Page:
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Would you trust an impressive headteacher at a previously failing primary?

(38 Posts)
Masalamama Mon 19-Nov-12 21:39:33

So we live in area with an outstanding primary school that is heavily oversubscribed. The next nearest school has been Ofsted outstanding for years, just this year almost failing its inspection after a change in leadership and three years of falling results.

In the meantime, another local primary that failed its Ofsted 4 years ago has really upped its game. It has a very impressive young headteacher, who has created a high tech and v energetic team of teachers. The outside space is the best in the neighbourhood, despite being in a "deprived" part of the area. It went straight to Good in 2010 "This is a good and rapidly improving school" and is expecting another Ofsted any time now.

My view is that this school has all the potential to be the best in the neighbourhood. But I am not sure to what extent I can take a punt on my child's future. I'll be watching out for the new Ofsted, and the results in Dec, but do any of your more experienced parents have advice/experiences to share? Ta!

mumchat Tue 20-Nov-12 21:04:37

Boy have I now learnt that The Head, teachers & governors are what matters. Especially the Head. I've seen our "good" ofsted school with a lovely head who did the right thing for the children (not for ofsted/sats results etc) become an outstanding ofsted school BUT the school has gone downhill so much under his (lack of) leadership.

The honest village school where what you saw was what you got is now cliquey, dishonest, full of spin and feels worse than party politics! It has taken four years for it to really filter through but now many parents are not happy and the staff are even voting with their feet. He has ruined a wonderful school.

If you have the option of a great Head I would welcome that with open arms. I will never judge by "good" parents, "good SATs" again. A good head is critical in my view.

CrapBag Tue 20-Nov-12 21:51:14

I don't give a shit if people think I am snobby about a school. When you hear from a friend that your local school had a mum fighting with a 10 year old outside, it is going to make me think twice about it and the people that use it.

Masalamama Tue 20-Nov-12 23:19:13

Rudolphstolemycarrots LittleMachine I have visited them all. Somehow I feel v inclined to this formerly failing one. I organised a visit for me and my neighbours on a school day and the headteacher showed us around for almost 1.5 hrs. The kids were around and we even got a chance to observe them while at play time.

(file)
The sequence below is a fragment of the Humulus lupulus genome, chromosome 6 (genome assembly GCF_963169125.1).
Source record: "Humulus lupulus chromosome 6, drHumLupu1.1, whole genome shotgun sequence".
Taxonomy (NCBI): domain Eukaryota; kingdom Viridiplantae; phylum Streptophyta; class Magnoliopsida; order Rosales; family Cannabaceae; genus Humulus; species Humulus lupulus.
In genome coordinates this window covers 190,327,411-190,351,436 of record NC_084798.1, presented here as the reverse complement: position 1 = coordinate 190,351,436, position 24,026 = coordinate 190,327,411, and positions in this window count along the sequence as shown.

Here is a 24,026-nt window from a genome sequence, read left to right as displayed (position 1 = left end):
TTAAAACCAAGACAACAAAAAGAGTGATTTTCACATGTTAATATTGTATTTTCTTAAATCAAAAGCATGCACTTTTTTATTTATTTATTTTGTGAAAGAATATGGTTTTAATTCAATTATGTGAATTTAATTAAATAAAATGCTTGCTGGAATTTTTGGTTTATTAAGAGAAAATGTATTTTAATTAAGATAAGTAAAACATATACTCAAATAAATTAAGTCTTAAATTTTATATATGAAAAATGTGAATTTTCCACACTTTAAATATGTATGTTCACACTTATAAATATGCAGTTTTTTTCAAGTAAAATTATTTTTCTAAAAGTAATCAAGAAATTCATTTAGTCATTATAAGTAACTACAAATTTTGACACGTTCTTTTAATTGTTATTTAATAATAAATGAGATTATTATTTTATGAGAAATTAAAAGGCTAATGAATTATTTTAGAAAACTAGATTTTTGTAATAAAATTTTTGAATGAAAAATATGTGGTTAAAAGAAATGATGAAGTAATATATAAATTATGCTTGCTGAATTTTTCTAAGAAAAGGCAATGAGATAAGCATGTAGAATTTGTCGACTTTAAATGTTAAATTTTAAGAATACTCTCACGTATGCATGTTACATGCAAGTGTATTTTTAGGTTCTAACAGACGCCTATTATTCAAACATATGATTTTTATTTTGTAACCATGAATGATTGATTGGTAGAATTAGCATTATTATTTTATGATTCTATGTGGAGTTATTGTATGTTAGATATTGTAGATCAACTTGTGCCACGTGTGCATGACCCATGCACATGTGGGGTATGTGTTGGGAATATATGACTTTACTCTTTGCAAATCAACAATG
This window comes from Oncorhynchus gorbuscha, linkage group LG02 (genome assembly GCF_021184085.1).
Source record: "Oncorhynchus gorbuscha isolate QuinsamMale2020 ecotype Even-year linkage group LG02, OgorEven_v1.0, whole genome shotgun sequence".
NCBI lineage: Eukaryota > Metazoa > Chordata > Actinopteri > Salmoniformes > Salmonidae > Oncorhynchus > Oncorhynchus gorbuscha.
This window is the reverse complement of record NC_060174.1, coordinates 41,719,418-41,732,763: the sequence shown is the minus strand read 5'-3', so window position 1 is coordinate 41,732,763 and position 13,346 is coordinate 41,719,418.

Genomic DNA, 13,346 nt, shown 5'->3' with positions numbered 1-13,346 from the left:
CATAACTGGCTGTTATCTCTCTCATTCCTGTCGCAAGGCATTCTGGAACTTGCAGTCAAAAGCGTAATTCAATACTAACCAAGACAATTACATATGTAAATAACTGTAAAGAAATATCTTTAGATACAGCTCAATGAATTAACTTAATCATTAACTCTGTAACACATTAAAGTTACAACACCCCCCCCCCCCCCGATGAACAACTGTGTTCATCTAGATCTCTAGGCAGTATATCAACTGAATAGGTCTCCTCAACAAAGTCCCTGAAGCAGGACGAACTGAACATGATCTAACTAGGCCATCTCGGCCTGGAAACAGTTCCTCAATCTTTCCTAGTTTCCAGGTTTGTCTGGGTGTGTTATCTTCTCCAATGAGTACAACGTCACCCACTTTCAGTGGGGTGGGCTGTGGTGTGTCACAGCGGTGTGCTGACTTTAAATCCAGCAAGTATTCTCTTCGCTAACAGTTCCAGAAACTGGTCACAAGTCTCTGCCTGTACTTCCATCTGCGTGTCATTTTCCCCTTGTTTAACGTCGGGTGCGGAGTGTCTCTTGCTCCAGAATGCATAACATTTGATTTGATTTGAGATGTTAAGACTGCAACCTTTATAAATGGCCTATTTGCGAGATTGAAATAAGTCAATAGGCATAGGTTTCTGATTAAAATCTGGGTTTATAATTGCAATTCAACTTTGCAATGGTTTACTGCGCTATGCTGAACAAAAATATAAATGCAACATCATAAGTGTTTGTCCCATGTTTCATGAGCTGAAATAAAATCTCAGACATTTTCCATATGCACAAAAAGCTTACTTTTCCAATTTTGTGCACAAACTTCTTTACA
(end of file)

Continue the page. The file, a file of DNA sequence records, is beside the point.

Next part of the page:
SunflowersSmile I do worry sometimes. Thank goodness for you ladies hmm

CrapBag It's always a tough choice. But I wouldn't go solely with what someone else tells me about what may have happened outside the school gates.

MayaAngelCool Wed 21-Nov-12 00:23:09

Masala, I'm afraid it does sadly make a difference sometimes which 'type' of people are at the school, and I despair over this. I have a thread running at the moment about trying to shoehorn DS away from the more unpleasant, aggressive kids in his class and towards kids who will have a better influence on him. At this tender age it makes a difference because once they get into the habit of mixing with badly-behaved kids of any social class it becomes harder to separate them.

The thing is to get to know the families and trust your instincts. I'm sure there will be plenty of lovely kids at the school you like. Just be aware as the months and years go on of who your kids are mixing with and how they're being influenced. Then don't be shy to steer them away from established friendships if you think they're potentially harmful.

SunflowersSmile Wed 21-Nov-12 14:06:52

Let us know how you get on masalamama.
I am glad the school visit went so well; a Headteacher that really makes an effort to show the school while 'in action' is great.

AChickenCalledKorma Wed 21-Nov-12 15:41:02

I do understand Maya's perspective and that is a very tough position to be in. But please don't confuse behaviour with social class (sorry, can't think of a better term). They are not the same thing.